Mistaken QDRO Overpayment Requires Plan Administrator to Charge Remaining Accounts
The US Court of Appeals for the Second Circuit recently held ERISA’s anti-alienation provision does not prevent a defined contribution plan from paying assets owed to a plan participant because of a previous overpayment to the participant’s ex-spouse before the plan recovers the overpayment from the ex-spouse.
Due to an administrative error, the employer, acting as plan administrator of a money purchase pension plan, overpaid the ex-wife of a retired plan participant by $763,848 from the participant’s account in carrying out the terms of a qualified domestic relations order. These orders, called QDRO’s, are usually used to divide plan benefits between divorcing spouses. After the ex-wife refused to return the overpayment, suit was brought against her to recover the overpayment. After two years of litigation failed to resolve the matter, the participant sued the plan and others involved in the administrative error that resulted in the overpayment for payment of the account balance to which he was entitled, plus lost earnings resulting from the mistaken payment to the ex-wife.
The trial court entered judgment against the plan and the ex-wife for $1,571,724, the amount of the overpayment, plus earnings t. The plan appealed. (The ex-wife did not appeal, but apparently did not pay the judgment against her by the time the appeal was heard.) The key issue on appeal was whether the plan was required to be made whole by the ex-wife before making a payment to the participant from the general assets of the plan because ERISA provides that “benefits provided under the plan may not be assigned or alienated.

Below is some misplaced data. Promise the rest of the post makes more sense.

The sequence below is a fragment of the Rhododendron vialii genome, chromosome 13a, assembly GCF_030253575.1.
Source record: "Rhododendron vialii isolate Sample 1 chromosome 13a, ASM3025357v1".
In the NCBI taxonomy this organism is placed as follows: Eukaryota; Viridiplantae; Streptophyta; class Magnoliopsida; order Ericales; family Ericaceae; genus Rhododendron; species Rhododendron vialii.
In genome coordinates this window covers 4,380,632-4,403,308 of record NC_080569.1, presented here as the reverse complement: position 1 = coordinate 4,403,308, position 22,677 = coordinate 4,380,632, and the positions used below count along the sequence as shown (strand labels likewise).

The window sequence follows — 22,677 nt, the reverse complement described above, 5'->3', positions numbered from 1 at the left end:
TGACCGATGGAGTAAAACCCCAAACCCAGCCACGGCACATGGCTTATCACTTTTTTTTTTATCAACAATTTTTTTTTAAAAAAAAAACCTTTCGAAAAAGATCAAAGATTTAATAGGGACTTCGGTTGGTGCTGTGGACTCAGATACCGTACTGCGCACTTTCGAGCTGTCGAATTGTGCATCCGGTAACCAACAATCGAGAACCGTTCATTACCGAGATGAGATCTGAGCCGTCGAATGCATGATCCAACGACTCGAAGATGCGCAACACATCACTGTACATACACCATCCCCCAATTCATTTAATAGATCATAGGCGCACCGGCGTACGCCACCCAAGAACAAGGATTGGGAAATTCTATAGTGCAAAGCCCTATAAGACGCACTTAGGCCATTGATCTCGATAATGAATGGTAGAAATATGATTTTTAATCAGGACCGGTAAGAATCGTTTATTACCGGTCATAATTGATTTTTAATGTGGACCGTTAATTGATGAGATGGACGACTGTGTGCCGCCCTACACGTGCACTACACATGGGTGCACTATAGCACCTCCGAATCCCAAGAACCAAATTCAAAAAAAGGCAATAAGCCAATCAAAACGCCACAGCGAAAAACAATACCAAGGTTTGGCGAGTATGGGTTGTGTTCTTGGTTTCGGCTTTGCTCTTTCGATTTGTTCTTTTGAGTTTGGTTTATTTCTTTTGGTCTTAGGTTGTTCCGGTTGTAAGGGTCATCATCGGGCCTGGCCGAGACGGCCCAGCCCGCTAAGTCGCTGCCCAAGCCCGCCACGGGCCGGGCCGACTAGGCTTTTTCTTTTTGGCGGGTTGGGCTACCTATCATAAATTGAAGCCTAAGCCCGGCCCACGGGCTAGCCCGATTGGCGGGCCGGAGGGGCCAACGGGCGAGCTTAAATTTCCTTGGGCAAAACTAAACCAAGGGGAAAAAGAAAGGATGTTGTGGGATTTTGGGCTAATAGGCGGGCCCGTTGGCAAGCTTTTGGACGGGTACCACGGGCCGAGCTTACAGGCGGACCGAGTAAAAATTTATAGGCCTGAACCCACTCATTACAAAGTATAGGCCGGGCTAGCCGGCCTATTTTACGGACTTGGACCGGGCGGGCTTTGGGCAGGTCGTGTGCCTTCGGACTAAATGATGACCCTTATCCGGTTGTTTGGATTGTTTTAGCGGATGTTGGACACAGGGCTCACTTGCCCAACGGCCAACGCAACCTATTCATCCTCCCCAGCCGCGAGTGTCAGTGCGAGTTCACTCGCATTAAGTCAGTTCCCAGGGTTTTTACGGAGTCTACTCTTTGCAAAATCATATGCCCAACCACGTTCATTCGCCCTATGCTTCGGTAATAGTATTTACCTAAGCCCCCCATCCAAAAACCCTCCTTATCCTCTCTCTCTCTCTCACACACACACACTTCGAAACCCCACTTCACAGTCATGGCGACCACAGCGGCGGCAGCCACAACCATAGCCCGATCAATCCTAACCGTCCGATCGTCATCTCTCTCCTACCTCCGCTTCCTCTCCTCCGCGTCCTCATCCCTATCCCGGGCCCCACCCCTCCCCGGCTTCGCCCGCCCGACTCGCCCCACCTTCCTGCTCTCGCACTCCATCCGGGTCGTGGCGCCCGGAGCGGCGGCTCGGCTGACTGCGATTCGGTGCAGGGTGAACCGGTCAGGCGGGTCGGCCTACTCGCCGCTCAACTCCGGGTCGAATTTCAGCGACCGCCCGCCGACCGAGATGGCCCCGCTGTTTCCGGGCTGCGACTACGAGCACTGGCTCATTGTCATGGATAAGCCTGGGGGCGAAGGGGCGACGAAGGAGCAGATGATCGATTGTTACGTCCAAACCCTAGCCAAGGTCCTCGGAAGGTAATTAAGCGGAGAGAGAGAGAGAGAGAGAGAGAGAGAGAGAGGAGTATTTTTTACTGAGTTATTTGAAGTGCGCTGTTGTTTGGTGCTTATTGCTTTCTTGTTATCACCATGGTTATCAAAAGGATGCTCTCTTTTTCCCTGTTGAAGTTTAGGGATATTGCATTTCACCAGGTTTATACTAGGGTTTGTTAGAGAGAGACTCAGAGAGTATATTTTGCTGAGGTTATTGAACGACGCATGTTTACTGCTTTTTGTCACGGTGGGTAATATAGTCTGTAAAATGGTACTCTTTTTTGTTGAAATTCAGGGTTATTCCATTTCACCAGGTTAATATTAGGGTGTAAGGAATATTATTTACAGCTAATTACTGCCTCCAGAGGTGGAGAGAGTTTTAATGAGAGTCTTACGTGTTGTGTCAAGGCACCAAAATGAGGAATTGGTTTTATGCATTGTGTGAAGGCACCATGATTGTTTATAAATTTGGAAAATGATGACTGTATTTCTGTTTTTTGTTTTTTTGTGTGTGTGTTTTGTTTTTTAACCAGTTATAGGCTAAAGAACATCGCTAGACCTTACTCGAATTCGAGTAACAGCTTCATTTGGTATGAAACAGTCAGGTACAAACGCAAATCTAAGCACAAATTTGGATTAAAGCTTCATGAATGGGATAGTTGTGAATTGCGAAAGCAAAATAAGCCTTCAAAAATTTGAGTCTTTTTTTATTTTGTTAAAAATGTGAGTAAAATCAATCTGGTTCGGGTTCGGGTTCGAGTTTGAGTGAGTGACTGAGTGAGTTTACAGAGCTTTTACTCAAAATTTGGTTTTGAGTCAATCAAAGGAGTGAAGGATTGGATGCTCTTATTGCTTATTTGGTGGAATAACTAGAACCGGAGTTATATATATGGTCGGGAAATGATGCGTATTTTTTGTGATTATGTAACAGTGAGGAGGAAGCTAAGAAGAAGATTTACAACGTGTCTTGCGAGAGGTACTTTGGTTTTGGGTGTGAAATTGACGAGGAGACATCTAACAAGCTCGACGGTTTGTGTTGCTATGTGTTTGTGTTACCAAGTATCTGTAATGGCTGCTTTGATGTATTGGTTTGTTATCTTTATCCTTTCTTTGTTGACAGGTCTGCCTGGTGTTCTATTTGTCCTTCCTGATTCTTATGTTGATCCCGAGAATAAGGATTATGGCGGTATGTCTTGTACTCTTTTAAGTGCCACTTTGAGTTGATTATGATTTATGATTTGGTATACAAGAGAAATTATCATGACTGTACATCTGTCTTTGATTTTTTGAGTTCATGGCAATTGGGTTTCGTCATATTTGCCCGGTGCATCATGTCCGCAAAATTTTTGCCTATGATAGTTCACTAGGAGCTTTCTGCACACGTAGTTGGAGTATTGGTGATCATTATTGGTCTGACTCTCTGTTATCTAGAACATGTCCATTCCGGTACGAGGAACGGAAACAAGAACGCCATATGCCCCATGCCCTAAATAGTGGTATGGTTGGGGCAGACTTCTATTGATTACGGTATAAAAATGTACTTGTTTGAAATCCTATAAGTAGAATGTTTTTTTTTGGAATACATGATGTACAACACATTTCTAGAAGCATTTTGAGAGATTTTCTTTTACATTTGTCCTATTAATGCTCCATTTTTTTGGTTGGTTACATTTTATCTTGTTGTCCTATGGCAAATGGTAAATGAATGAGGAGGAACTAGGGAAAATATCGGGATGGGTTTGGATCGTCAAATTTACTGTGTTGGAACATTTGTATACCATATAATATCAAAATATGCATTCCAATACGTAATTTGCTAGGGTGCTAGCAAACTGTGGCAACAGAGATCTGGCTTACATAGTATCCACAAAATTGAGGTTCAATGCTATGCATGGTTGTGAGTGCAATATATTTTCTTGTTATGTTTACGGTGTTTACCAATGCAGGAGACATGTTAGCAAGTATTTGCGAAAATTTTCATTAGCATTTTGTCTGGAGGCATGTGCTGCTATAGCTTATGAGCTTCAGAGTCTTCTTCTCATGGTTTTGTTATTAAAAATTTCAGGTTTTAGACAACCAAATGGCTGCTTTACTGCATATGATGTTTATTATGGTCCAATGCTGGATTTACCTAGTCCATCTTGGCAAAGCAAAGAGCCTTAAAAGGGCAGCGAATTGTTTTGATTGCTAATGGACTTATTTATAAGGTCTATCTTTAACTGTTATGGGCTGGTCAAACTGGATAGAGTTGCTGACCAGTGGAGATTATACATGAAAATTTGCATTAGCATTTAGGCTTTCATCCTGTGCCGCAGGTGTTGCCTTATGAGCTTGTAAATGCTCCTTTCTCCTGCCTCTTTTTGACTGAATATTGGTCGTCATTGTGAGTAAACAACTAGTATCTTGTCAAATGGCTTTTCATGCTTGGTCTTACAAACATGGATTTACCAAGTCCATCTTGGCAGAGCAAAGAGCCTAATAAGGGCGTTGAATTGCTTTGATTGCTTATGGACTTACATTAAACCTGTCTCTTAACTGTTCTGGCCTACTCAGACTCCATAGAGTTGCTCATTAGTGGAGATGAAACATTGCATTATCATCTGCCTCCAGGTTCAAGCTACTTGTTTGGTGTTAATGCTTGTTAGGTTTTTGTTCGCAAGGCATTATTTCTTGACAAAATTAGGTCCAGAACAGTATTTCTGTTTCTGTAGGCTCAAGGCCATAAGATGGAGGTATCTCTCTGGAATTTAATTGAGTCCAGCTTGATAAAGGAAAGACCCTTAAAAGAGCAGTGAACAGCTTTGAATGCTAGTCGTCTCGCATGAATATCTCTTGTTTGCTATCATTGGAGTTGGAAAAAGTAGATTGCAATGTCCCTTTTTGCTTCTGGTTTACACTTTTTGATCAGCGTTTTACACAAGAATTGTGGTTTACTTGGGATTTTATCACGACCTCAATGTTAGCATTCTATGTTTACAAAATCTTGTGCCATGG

The appellate court upheld the trial court judgment against the plan. The court held that ERISA’s anti-alienation provision that precludes the assignment of “benefits provided under the plan” did not apply. The court reasoned that funds in a plan account are not “benefits” subject to the anti-alienation rule until they are payable to the participant. In addition, the court treated the judgment against the plan in the same manner as an administration which can be charged to participant accounts.
The correctness of the appellate court decision is questionable. Although ERISA permits the plan administrator to charge reasonable administrative expenses and investment losses against participant accounts, there is no similar rule that would permit a claim for benefits to be satisfied by charging the accounts of other participants. In effect, the court is incorrectly equating a claim for benefits with the payment of a plan administrative expense.
The court did not consider the impact of its decision on the qualification of the plan under the Internal Revenue Code. Benefits that accrue to a participant may not be cut back or reduced except in specific circumstances not applicable here. Ultimately the plan has a claim against the employer as plan administrator, or the persons hired by the plan administrator to do the calculations who made the actual error. But the value of that claim is of no comfort to another participant who becomes entitled to a distribution of his or her account. At worse, his or her account has been permanently reduced, or at best he or she must wait for any recovery by the plan to receive the amount charged against the account to satisfy the judgment.
Plan administrators and fiduciaries of defined contribution plans may be required to satisfy a judgment against it for benefits due from general plan assets even if the plan is owed monies attributable to that judgment from another person.